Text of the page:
Central Highlands health research partnership could one day have global benefits
Published:14 February 2018
Dr Mel Hayman (left) and Professor Desley Hegney are involved with Central Highlands health research, in collaboration with Central Highlands Healthcare Ltd, which operates the Emerald Superclinc.
Two new health research projects focused on the Central Highlands could have national and international benefits one day.
One project is adapting an established pregnancy fitness program to incorporate diet and lifestyle benefits.
The other is investigating factors to bolster the resilience of medical practitioners, reducing the potential for mental illness or suicide.
Both projects involve CQUniversity collaborating on research with Central Highlands Healthcare Ltd, which operates the Emerald Superclinc.
CQUni is contributing equal cash and in-kind support to jointly develop a research partnership, as part of a longer-term relationship developing with Central Highlands Healthcare.
Superclinic CEO Michael Bishop says Central Highlands Healthcare is looking forward to collaborating with CQUniversity researcher Dr Mel Hayman, to modify and extend her web-based Fit4Two intervention program, which is designed to encourage healthy habits among pregnant women.
Mr Bishop says his organisation will also work with CQUniversity’s Professor Desley Hegney and a range of other research partners associated with CQUni's new International Collaboration for Occupational Resilience (ICOR), to progress the medical practitioner resilience project.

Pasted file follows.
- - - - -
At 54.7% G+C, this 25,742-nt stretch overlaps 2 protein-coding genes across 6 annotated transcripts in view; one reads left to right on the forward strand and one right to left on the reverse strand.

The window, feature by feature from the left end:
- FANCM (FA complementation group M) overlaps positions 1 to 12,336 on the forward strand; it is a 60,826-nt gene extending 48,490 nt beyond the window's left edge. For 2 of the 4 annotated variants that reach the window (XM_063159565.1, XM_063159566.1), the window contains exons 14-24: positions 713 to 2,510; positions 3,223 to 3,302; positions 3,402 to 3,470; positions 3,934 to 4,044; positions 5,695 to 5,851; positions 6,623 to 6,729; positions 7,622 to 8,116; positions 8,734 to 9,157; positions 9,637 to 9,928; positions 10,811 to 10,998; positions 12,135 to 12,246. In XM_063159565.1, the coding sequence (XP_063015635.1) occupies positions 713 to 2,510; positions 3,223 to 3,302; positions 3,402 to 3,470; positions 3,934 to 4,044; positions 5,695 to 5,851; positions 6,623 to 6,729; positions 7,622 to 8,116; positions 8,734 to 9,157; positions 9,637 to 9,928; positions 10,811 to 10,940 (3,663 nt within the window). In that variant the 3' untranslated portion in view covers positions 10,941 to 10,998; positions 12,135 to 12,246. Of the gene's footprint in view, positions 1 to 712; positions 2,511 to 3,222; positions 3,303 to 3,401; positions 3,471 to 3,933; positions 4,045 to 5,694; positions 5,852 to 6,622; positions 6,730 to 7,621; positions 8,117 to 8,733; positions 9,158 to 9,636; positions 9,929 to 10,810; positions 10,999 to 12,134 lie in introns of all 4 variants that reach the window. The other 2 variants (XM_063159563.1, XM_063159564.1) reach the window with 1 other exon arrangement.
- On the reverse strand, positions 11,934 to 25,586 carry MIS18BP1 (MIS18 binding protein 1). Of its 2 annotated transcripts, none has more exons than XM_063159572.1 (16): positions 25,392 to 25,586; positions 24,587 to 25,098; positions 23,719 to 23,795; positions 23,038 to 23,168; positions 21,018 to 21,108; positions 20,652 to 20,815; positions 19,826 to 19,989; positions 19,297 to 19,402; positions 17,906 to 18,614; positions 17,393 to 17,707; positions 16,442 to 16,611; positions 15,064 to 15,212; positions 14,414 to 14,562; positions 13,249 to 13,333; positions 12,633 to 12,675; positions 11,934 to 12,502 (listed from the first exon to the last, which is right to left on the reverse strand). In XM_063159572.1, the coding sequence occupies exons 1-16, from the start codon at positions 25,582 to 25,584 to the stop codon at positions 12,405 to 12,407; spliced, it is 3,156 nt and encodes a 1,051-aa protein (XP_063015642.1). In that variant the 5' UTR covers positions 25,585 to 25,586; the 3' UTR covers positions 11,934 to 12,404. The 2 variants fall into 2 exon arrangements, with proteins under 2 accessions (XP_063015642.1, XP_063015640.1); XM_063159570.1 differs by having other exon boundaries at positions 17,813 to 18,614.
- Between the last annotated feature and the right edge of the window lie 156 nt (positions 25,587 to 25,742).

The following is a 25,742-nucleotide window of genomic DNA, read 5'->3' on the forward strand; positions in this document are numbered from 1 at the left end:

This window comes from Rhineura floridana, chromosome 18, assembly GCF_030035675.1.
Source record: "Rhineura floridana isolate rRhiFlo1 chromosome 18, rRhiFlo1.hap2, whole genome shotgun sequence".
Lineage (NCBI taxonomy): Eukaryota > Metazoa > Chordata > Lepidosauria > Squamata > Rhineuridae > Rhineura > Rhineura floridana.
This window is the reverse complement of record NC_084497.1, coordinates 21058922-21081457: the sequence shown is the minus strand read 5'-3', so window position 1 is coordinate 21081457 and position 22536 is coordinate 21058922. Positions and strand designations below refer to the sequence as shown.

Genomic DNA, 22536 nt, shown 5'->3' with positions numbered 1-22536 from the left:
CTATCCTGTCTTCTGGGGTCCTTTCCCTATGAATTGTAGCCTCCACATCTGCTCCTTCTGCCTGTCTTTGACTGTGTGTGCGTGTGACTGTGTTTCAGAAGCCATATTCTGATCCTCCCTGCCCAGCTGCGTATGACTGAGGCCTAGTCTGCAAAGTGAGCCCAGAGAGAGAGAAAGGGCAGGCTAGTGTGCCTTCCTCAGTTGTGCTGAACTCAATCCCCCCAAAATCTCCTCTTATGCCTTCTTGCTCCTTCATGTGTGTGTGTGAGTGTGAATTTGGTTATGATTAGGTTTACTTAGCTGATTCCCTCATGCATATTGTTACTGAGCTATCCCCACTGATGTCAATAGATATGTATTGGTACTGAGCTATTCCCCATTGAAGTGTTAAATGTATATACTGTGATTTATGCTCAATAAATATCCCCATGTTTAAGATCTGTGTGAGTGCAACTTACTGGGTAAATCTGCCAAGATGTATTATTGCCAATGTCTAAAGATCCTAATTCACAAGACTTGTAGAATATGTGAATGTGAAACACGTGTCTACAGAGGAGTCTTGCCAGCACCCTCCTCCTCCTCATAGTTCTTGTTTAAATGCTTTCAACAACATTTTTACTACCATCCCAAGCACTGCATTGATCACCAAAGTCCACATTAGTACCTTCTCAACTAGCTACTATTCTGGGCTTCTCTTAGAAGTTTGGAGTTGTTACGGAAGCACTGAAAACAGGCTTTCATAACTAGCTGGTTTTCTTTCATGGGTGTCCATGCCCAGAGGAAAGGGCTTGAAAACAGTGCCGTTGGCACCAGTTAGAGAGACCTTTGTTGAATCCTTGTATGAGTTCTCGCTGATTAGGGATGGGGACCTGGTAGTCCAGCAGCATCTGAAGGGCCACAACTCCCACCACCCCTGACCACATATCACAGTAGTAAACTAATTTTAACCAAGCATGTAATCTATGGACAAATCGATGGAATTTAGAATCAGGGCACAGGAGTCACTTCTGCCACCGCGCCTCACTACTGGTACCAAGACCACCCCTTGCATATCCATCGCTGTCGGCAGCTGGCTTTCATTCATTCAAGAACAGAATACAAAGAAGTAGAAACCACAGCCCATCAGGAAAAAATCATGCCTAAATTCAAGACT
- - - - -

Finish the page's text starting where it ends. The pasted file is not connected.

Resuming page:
“We are putting our funding and support behind these projects at local level on the Central Highlands because these projects could develop to really make a difference at national or even at international level,” he says.
“These projects show how local rural communities can take responsibility and aim to make a difference without handouts from government or big business.
“Critical to the projects’ success will be CQUni’s ability to build capacity in the Central Highlands. The local presence is absolutely essential as it is local people who are funding the work.”
Mr Bishop says both of the current projects meet community needs and expectations:
“The healthy pregnancy project links to general community desires about healthy babies, acknowledging the role of exercise, diet and lifestyle in avoiding maternal obesity. Emerald has a significant proportion of families and women of child-bearing age. The project is critical to the community now and in the future. It uses a primary healthcare and public health approach in dealing with a complex group of issues and has significant application for other communities. It’s creative, funky, hopefully effective and based on good science!
“The rural medical resilience partnership is an acknowledgement of how highly we value our medical community and how devastated we feel when we lose one prematurely to suicide or burn-out. The project is applying science to a complex problem and again, although it is locally generated, the information can have national significance.”
Professor Hegney says the Emerald study broadens the focus of ICOR from nursing and midwifery to medicine.
"We are continuing our work in nursing and midwifery but are aware that there is an urgent need for programs such as this in the whole health workforce," she says.
"Resilience in the health workforce should be a national and international priority to ensure their personal safety and well-being, along with a focus on workforce retention and patient safety.
"Our program is evidence-based and is one of only nine similar programs internationally. It also has been trialled with the largest population of these similar programs.
"We have modified the program to meet the needs of the partners – we are including a buddy system in the program for the first time. We believe that this is important as doctors, particularly rural doctors, work in relative professional isolation.
"We have had interest from several healthcare services who wish to trial the program across all of their workforce (admin and operational) as well as in the education field for primary school teachers."